Listen, I’m not going to try and understand what’s actually going on with this sting/setup ordeal, but long story short: Sam Mariano is a bad dude, but Frank doesn’t die. He stashes a gun at Berth 34 and is able to change history. Or maybe not history because this timeline is running parallel. I don’t know. Timelines are confusing, y’all.
Anyway, Raimy is waiting by her ham radio. The radio dimmed while Frank was shot, but when it roars back up, Raimy is flooded with memories of her father living. “My father wasn’t murdered!” she tells Gordo. He is, obviously, confused and says Frank died in a car accident five years ago. But Raimy realizes she can remember both timelines: when he was murdered and when he lived.
Happy with that good news, she gets dressed up and goes to meet Daniel and his parents. She walks up to the table and introduces herself to his parents, but he pulls her aside. There’s one little problem: He doesn’t know her. (Also, he says he’s never been to Queens, which means this guy’s a liar. You can’t tell me he’s never flown out of LaGuardia or gone to the Astoria Beer Garden.) But he does have the scar on his arm from when he was in a car crash — that’s how they met, when her mom was his nurse.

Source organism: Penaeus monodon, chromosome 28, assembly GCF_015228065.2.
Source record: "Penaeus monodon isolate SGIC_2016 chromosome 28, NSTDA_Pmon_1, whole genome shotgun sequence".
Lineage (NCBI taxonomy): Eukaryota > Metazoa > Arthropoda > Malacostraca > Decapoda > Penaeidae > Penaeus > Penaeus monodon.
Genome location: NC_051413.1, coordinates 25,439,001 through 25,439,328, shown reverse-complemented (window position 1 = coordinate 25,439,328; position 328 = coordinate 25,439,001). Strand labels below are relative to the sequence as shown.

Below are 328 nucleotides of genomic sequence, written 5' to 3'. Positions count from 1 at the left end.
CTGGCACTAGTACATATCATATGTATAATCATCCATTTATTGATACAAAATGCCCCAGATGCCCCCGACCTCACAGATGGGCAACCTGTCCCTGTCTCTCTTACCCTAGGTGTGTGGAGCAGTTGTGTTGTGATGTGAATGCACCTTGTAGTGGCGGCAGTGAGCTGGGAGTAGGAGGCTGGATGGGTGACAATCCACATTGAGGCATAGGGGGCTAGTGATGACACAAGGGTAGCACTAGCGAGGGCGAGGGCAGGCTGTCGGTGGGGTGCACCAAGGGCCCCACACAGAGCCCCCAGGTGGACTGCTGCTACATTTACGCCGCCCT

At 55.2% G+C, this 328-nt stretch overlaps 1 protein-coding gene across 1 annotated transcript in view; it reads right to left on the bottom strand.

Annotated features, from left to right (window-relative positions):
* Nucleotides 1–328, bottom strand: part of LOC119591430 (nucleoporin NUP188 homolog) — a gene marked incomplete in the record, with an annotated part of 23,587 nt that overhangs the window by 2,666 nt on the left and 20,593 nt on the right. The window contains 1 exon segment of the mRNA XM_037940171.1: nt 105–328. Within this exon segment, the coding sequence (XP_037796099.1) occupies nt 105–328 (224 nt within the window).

In the ‘90s, Raimy and her mom, Julie, are visiting Frank at the hospital. They bump into nurse Susie Cairone in the elevator, and Julie offers to take blood samples to the lab for her. Instead of Susie being in the elevator with the man with the rosaries, now it’s Julie.
Just as we’re starting to put the pieces together present-Satch confirms it: When Raimy shows up at the precinct, he tells her the body has been identified as her mom. Raimy has a flood of memories again and remembers her mom going missing 20 years ago. But there’s more: The Nightingale Killer, who had only killed four people, has been killing for the past 20 years. (Sidenote: Either this serial killer is really good, or these police officers are really terrible.)
“This is why you don’t mess with the past,” I scream at my TV. Raimy doesn’t hear me, though. Instead, she goes back to the ham radio and tells her younger self she needs to take the radio to her dad in the hospital. Looks like she’s going to be messing with the past all season.
So what did you think? Are you ready to dive into these timelines every week? Were you so excited to hear “Wonderwall” on a TV show in 2016? Let me know your thoughts on Frequency below, or find me on Twitter @realdalener.